Practice Guide 6 – Devolution on the death of a registered proprietor
Updated: April 2013
This edition of the guide replaces the October 2011 edition. The explanation of the effect of a Form A restriction at section 7 has been expanded and the guidance on the removal of a Form A restriction at section 8 has been amended.
Scope of this guide
This guide deals with applications associated with the death of a joint, sole or last surviving proprietor of a registered estate, or of a charge or mortgage. It is aimed at conveyancers, and you should interpret references to ‘you’ accordingly.
This guide sets out the evidence required for applications relating to the death of a registered proprietor and deals with registered estates only. However, under s.4, Land Registration Act 2002, you will need to apply for first registration of an unregistered estate that is the subject of a transfer or assent. For further details, see Practice Guide 1 – First registrations.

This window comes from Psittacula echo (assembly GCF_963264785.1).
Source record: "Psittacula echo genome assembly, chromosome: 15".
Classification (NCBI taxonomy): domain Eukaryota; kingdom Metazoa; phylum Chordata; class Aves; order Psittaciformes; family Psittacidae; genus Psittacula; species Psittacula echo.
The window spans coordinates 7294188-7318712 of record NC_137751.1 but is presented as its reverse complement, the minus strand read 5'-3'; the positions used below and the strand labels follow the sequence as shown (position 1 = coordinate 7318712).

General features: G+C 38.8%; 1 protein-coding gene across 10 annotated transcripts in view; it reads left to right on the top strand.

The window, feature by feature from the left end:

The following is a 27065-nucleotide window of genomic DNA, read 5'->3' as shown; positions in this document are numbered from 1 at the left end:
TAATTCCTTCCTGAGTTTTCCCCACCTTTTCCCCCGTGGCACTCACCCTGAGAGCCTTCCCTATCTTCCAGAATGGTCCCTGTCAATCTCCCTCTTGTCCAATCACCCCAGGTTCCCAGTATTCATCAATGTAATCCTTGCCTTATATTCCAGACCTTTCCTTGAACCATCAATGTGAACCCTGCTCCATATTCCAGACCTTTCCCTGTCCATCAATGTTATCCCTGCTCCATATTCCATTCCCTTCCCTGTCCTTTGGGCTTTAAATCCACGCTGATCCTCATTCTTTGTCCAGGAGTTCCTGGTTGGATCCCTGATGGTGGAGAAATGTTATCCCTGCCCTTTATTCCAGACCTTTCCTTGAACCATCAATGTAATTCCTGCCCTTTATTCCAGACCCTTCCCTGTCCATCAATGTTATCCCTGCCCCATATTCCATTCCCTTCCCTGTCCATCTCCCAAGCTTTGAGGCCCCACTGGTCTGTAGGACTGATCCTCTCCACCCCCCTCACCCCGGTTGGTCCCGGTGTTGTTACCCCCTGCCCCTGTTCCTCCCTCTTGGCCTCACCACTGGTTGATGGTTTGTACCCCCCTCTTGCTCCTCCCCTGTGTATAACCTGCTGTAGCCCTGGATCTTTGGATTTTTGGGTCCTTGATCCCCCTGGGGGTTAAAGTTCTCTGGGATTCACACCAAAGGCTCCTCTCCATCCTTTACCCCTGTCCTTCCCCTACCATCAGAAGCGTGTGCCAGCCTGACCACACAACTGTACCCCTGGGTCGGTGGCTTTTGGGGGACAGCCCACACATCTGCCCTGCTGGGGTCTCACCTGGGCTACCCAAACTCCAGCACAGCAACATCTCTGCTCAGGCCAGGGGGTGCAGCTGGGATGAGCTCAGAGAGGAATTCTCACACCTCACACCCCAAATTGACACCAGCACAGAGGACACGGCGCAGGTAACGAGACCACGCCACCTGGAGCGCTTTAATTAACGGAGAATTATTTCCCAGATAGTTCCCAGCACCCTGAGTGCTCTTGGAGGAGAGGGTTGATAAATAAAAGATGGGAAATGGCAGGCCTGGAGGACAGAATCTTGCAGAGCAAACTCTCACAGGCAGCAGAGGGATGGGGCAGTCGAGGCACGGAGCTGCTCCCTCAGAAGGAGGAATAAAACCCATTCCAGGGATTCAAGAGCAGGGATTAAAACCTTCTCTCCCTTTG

2 Terms used
In this guide:
‘conveyancer’ means an authorised person within the meaning of s.18, Legal Services Act 2007 who is entitled to provide the conveyancing services referred to in paragraphs 5(1)(a) and (b) of Schedule 2 to that Act, or a person carrying out those activities in the course of their duties as a public officer. It also includes an individual or body who employs or has among their managers such an authorised person who will undertake or supervise those conveyancing activities (r.217A, LRR 2003).
3 Death of a sole proprietor (or sole surviving proprietor) of a registered estate or of a charge or mortgage
3.1 Registration of the personal representatives